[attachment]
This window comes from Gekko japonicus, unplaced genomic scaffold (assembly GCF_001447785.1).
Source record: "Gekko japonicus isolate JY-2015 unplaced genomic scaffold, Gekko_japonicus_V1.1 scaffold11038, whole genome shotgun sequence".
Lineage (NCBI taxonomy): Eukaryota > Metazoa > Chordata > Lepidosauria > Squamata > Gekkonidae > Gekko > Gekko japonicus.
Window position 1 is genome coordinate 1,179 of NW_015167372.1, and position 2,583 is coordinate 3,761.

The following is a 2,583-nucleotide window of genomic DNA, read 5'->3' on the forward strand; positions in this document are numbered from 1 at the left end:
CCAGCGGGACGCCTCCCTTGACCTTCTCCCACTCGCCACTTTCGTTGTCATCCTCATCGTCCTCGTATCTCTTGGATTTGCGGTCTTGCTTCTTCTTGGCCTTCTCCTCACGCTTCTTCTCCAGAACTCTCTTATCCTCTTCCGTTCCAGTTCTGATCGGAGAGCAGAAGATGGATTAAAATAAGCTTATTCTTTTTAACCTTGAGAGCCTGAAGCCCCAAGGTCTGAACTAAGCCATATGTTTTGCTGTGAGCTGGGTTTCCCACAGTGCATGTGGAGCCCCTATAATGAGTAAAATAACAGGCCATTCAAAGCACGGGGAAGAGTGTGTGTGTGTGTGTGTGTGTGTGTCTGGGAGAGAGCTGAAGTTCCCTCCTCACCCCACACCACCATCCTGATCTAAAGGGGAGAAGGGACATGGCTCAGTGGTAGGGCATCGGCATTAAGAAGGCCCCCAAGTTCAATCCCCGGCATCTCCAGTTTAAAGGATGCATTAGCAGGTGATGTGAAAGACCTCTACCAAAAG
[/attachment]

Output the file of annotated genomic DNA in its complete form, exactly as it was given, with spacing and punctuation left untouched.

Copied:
This window comes from Gekko japonicus, unplaced genomic scaffold (assembly GCF_001447785.1).
Source record: "Gekko japonicus isolate JY-2015 unplaced genomic scaffold, Gekko_japonicus_V1.1 scaffold11038, whole genome shotgun sequence".
Lineage (NCBI taxonomy): Eukaryota > Metazoa > Chordata > Lepidosauria > Squamata > Gekkonidae > Gekko > Gekko japonicus.
Window position 1 is genome coordinate 1,179 of NW_015167372.1, and position 2,583 is coordinate 3,761.

The following is a 2,583-nucleotide window of genomic DNA, read 5'->3' on the forward strand; positions in this document are numbered from 1 at the left end:
CCAGCGGGACGCCTCCCTTGACCTTCTCCCACTCGCCACTTTCGTTGTCATCCTCATCGTCCTCGTATCTCTTGGATTTGCGGTCTTGCTTCTTCTTGGCCTTCTCCTCACGCTTCTTCTCCAGAACTCTCTTATCCTCTTCCGTTCCAGTTCTGATCGGAGAGCAGAAGATGGATTAAAATAAGCTTATTCTTTTTAACCTTGAGAGCCTGAAGCCCCAAGGTCTGAACTAAGCCATATGTTTTGCTGTGAGCTGGGTTTCCCACAGTGCATGTGGAGCCCCTATAATGAGTAAAATAACAGGCCATTCAAAGCACGGGGAAGAGTGTGTGTGTGTGTGTGTGTGTGTGTCTGGGAGAGAGCTGAAGTTCCCTCCTCACCCCACACCACCATCCTGATCTAAAGGGGAGAAGGGACATGGCTCAGTGGTAGGGCATCGGCATTAAGAAGGCCCCCAAGTTCAATCCCCGGCATCTCCAGTTTAAAGGATGCATTAGCAGGTGATGTGAAAGACCTCTACCAAAAG